1134 The 'Sty'le Invitational Red'ux' Put quotation marks around part of a word, name or phrase and define the result. H H
1129 Right in the pampootie Write a humorous short poem (eight lines or fewer) incorporating one of the 50 provided words. 4 H
1112 Some SHARP words Coin a word or short term that includes all the letters S, H, A, R, and P. H
1111 When you riff upon a store Use a wordplay on a song title as a name or slogan for a real or imagined business. H
1106 Show your resolve Suggest a New Year's resolution that someone might make 100 or more years in the future. H H
1105 A lit obit of fun Write a humorous poem of no longer than eight line about someone who died in 2014. 2 H H
1102 Let's get Sirius Suggest a new radio channel and describe it. P
1098 Prime time for some Amazon reviews Send us a creative "review" for any of the provided items that are listed on Amazon. W
1095 TankaWanka! Write a TankaWanka about something that's been in the news lately. The poem must consist of five lines of 5, 7, 5, 7 and 7 syllables in that order. And it must include at least one rhyme. 2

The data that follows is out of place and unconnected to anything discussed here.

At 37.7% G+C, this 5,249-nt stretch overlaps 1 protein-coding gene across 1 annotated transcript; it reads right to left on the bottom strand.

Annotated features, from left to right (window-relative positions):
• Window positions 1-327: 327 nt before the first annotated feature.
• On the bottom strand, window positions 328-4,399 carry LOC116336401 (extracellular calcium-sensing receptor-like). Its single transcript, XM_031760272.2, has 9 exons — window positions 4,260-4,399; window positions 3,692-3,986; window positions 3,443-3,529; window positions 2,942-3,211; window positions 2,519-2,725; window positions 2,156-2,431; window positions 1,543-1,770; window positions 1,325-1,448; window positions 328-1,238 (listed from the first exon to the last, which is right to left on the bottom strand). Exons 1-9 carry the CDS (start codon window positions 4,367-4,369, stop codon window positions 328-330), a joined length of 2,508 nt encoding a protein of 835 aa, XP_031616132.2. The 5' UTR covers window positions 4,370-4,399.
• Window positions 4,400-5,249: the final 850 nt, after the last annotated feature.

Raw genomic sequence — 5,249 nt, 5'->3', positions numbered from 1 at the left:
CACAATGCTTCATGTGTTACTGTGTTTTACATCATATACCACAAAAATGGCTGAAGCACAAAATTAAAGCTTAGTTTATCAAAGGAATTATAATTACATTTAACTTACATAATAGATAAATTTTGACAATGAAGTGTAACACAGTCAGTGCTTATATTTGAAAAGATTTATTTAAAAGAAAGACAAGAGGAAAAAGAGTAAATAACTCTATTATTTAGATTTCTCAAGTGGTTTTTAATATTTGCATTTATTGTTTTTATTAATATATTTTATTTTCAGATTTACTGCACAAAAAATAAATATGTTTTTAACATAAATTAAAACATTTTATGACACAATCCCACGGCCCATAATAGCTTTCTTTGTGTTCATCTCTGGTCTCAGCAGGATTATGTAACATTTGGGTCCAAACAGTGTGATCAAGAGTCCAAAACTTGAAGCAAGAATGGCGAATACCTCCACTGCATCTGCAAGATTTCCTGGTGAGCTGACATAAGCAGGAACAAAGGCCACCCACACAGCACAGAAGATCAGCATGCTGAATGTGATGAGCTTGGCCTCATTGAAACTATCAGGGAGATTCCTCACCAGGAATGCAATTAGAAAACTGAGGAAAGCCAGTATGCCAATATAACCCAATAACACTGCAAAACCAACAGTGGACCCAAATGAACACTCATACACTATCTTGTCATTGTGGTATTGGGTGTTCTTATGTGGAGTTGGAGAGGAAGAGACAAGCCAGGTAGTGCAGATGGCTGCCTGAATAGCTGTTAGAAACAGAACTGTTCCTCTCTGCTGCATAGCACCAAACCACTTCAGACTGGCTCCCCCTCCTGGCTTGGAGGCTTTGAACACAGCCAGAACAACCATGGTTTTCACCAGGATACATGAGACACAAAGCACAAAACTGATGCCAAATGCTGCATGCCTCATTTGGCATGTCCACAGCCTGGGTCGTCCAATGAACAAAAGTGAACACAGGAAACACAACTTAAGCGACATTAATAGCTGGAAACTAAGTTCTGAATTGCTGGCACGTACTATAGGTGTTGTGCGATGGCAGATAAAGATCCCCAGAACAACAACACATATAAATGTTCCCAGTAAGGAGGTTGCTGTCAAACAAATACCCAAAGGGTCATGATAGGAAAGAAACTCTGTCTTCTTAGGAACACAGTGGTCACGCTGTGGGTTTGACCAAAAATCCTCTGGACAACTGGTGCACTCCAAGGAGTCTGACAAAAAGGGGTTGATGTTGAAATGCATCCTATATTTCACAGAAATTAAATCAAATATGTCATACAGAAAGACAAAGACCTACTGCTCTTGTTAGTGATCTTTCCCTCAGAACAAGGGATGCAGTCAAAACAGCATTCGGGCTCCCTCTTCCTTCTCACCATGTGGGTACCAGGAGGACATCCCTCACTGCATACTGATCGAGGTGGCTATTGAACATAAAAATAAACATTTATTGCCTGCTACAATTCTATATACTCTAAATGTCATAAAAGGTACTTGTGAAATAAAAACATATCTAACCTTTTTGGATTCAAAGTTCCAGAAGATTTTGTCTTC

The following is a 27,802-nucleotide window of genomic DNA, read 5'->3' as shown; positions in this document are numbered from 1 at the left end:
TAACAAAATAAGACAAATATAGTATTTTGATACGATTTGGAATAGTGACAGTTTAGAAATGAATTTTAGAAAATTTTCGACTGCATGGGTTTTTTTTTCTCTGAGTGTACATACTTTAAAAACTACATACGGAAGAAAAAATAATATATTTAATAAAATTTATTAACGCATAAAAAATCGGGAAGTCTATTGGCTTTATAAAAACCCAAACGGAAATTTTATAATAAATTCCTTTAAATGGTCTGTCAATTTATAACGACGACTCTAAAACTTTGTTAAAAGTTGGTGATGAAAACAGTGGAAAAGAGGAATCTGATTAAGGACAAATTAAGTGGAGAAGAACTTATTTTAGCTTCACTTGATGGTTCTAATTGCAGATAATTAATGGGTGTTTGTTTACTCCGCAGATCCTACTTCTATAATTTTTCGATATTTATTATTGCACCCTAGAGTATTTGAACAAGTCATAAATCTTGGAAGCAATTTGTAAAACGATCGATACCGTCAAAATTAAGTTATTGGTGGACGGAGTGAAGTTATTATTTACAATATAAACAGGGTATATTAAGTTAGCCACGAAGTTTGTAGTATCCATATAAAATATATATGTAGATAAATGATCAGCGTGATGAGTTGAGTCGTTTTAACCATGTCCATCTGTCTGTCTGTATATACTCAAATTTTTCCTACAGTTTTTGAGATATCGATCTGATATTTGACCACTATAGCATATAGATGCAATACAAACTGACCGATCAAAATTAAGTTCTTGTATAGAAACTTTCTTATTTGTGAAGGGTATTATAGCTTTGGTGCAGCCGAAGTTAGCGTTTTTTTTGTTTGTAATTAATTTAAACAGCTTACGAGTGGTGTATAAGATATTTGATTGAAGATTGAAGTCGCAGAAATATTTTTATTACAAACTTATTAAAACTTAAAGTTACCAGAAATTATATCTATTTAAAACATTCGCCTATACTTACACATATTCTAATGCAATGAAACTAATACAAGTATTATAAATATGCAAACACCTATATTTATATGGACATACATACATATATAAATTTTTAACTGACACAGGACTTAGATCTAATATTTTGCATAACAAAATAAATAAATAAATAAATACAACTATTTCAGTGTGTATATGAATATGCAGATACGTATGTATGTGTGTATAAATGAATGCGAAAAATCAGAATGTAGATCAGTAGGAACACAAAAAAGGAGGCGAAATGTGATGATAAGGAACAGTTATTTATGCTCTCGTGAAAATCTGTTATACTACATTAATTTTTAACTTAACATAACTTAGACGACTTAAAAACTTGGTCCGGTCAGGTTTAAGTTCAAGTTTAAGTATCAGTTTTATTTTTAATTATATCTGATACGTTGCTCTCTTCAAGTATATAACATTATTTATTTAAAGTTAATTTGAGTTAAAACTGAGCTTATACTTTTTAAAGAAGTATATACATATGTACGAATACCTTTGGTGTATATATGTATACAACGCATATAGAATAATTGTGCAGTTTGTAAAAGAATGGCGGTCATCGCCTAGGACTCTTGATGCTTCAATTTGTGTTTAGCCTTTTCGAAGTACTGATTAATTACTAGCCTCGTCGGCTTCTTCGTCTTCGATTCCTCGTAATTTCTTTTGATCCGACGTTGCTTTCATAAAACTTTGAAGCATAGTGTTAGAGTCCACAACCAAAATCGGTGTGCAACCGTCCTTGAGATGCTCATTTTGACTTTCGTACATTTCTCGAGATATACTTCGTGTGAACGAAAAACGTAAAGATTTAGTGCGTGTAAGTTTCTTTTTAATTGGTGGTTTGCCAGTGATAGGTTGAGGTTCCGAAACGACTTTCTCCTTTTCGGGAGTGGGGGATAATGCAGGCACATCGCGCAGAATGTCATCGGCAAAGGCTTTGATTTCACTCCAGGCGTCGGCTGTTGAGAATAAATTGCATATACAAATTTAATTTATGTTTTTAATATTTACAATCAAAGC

1086 Playing the dozens 1. Start with any 12-letter word, name or multi-word phrase.
2. Add one letter OR drop one letter OR substitute another letter OR switch the position of two letters to create a new term, as in the examples given.
3. Define or describe the result humorously.
3 H H H
1084 Limerixicon XI: Fi-, fo-, go! Supply a humorous, previously unpublished limerick significantly featuring any English word, name or term beginning with "Fl-" through "fo-". H
1079 Little piddle riddle Ask a question and answer it with a rhyme. H
1074 Let's go parody-hopping Describe a stage or movie musical in a parody of a song from a different musical. 2
1065 The ands have it Slightly alter ANY well-known phrase in the form "A-and-B" -- it doesn't have to be Latinate/Anglo-Saxon -- and define it. H